Thoughts on Google+ and the "Google LMS"
Overall, I like it. Having Circles be so prominent (as opposed to Facebook lists) really does help. I also like that following does not have to be mutual (though I've noticed a tendency for most people to follow everyone who follows them--I suspect this will wear off.) The privacy features do seem to be more self-explanatory--which, after all, is Google's biggest point against Facebook. I've seen some excellent cautionary postings about the intellectual property dangers, but those are inherent in any social network, not just Google+.
I see the main failings at the moment (and remember, Plus is still in very early development) as a lack of groups, a lack of easy posting, and a lack of something that no social network so far has really had: history.
Circles, while being marvelous in terms of communication management, are individual. A Circle is not like a Facebook Page or a Google Group, which exists beyond an individual. (This was initially confusing, as I was invited through someone's eduMOOC Circle, who was in someone else's eduMOOC Circle, etc.) Circles are like Facebook Lists or a personal email distribution list. So if I create a Circle for a class, I can broadcast to the Circle, but classmates can't broadcast to the class unless they also create Circles with all classmates in them, and we can't even check to see if everyone in my circle is in someone else's. You just know that someone is going to leave someone out, accidentally or on purpose. Perhaps Google will integrate Groups into Plus at some point--it would be a good pairing. I also like the suggestion I saw somewhere for Circles within Circles--so, for instance, I could have a Reference Department Circle within my Work Circle, so that everyone in Ref is automatically part of Work, without me having to remember to add them to both. It's not crucial (it's not that hard to add someone to two circles) but it would be an even better model of how social groups really work.
I'm now constantly frustrated at the difficulty of getting content into Plus. The only 'Add to Google+" feature that I've found so far is a 3rd party add-on to Google's Chrome browser, called Surplus. It shows me my notifications, and has a Share button that will post the URL of the page I'm on and whatever comments I'd like to make. It works great, except that I'm not in Chrome all the time. A simple bookmarklet would be fine! But until I can get content into Plus as easily as I can into Facebook or Twitter, Plus is going to have a distinct disadvantage. I expect this will be solved quickly, but it's frustrating at the moment.
I thought at first that I might be able to use Google's +1 (their 'like' button), but there doesn't seem to be a way of sharing the things I +1 to my Google+ stream.
The history issue is a problem I have with Facebook and Twitter, too. Sometimes I can't find my own old posted links! In some circumstances you could +1 pages (did I say I really want a Plus bookmarklet!), and see them in your profile, but you can't organize them there (at least not yet). Something like the Notes feature in the Google Reader would work--you can tag and share (or not), so you could save links to articles, blog posts, files, etc. Just a tagging feature on +1 would be great or the ability to save to Reader right in Plus. Right now, I'd do something like: see an interesting link in Plus, go there and save to a Reader Note (actually I save to Delicious or Evernote, mostly, but this is a Google post).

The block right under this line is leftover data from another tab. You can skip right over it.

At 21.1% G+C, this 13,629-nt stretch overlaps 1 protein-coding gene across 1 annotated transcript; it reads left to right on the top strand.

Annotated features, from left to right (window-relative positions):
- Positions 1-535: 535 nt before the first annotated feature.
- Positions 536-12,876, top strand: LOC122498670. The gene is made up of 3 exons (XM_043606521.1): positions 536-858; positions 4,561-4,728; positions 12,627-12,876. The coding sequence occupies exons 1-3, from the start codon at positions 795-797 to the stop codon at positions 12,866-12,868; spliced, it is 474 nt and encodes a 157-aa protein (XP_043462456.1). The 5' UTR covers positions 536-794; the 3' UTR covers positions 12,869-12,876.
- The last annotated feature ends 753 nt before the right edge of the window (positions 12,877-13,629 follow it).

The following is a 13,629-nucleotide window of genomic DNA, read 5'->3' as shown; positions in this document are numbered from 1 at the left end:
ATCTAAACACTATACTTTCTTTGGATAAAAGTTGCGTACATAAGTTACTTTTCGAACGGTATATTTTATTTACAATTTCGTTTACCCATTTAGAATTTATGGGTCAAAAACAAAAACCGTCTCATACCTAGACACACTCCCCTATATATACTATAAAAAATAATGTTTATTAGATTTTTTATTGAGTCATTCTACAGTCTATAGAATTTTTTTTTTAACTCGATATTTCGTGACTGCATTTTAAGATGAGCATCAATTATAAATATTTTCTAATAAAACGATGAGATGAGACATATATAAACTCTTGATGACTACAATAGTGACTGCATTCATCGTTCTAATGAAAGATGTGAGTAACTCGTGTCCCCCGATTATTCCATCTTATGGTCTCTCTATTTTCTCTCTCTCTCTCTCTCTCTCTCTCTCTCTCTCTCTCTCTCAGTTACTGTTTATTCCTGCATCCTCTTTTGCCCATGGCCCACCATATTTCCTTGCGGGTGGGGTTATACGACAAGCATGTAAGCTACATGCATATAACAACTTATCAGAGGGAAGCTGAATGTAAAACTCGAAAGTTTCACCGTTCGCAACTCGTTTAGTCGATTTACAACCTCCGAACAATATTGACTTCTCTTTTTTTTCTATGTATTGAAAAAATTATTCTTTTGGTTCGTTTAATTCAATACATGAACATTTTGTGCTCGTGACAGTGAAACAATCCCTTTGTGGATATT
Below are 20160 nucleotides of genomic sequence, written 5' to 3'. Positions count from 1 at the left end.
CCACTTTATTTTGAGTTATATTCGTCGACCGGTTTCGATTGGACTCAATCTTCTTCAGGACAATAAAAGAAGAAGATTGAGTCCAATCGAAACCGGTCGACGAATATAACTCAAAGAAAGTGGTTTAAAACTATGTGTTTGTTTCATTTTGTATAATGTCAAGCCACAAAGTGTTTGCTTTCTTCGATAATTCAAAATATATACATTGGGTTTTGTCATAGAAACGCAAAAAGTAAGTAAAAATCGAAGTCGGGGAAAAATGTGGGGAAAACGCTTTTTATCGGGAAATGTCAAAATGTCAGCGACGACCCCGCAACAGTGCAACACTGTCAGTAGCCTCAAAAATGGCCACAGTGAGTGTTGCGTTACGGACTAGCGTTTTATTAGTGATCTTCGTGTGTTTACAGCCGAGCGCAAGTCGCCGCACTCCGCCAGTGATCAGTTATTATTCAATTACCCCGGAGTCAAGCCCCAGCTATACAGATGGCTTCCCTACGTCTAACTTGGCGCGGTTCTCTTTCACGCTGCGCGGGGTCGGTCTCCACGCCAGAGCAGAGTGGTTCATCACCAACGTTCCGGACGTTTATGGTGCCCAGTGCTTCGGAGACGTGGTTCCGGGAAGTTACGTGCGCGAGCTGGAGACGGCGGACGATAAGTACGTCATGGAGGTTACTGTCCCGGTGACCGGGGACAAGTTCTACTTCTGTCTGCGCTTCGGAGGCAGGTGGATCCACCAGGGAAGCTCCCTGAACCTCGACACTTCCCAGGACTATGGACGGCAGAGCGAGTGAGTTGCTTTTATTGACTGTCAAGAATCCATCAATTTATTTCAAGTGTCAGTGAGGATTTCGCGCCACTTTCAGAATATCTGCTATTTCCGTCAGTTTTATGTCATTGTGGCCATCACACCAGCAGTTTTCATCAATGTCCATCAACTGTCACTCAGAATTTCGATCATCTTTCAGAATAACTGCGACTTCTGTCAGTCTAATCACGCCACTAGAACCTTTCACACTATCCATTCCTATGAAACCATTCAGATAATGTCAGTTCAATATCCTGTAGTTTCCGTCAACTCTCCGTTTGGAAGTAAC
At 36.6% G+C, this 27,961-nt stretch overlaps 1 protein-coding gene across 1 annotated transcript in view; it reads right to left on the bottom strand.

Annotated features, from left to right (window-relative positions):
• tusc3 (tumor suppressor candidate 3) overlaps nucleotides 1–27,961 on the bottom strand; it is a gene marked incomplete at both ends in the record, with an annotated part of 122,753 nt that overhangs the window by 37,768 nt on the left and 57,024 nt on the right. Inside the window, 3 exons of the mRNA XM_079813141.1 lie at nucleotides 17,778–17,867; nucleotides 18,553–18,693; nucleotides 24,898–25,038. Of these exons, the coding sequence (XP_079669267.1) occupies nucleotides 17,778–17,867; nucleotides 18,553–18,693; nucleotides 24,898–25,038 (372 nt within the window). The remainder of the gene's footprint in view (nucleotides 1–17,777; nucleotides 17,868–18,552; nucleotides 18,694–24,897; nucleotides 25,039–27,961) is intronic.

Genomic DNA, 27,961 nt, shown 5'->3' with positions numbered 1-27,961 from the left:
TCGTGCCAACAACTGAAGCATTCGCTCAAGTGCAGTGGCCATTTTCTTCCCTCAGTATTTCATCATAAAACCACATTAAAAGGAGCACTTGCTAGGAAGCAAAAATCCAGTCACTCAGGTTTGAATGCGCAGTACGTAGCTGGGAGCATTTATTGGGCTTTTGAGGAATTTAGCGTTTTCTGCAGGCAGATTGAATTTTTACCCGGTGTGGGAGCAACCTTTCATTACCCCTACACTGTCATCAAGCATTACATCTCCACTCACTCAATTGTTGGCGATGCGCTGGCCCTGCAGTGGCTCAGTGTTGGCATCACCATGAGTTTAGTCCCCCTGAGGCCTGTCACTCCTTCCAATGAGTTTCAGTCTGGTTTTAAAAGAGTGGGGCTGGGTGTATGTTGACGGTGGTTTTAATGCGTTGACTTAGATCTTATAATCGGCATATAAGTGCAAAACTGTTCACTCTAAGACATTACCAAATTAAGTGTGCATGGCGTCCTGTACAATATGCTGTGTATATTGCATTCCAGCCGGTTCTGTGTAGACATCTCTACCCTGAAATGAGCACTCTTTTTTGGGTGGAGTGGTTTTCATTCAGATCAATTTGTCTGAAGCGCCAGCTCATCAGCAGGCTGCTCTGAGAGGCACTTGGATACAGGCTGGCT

To sum up the previous post about Google as courseware: Sites for a course page, Calendar for due dates and scheduling, Docs and possibly Books and Scholar for readings, Blogger for student blogs and journals, YouTube for video lectures and class projects, Docs for papers and presentations, Docs spreadsheet for grading, GTalk/Chat for office hours and study groups, Groups for discussions, Gmail for individual communications and announcements, iGoogle for students' personal learning organizers/networks. This was based on a traditional course model, with grades and office hours and all, so obviously if you're doing something less formal, you could use less--and there definitely are better, non-Google tools for much of this. But still, it's a pretty impressive inventory.
So what does Google Plus add to the 'courseware' mix? Mostly networking and communication convenience. Students can easily self-organize into study groups. It's easy to share something with one or more Circles, or just one person. Plus currently has photos (Picassa) built in, and I bet videos from YouTube and files from Docs will get added at some point. Office hours can use the video chat in a Hangout or the Google Chat. You could even do small lectures in a Hangout (I think the limit is 10 people at a time).
The Sparks feature seems a bit like Google Alerts, so that could make a nice addition to a learning network. Students could also follow people outside of the class doing work related to their courses, and since you can create as many circles as you need, creating 'Follow' circles for different subjects would be easy, so you don't get your history mixed up with your English lit. If Plus takes off, and once Google allows institutions to create Plus accounts, there should be all sorts of interesting things to follow.
So, it's early yet, but Google+ has a lot of potential. Like any social network, the value to the user is in the network. So, please feel free to 'circle' me! http://gplus.to/delibrarian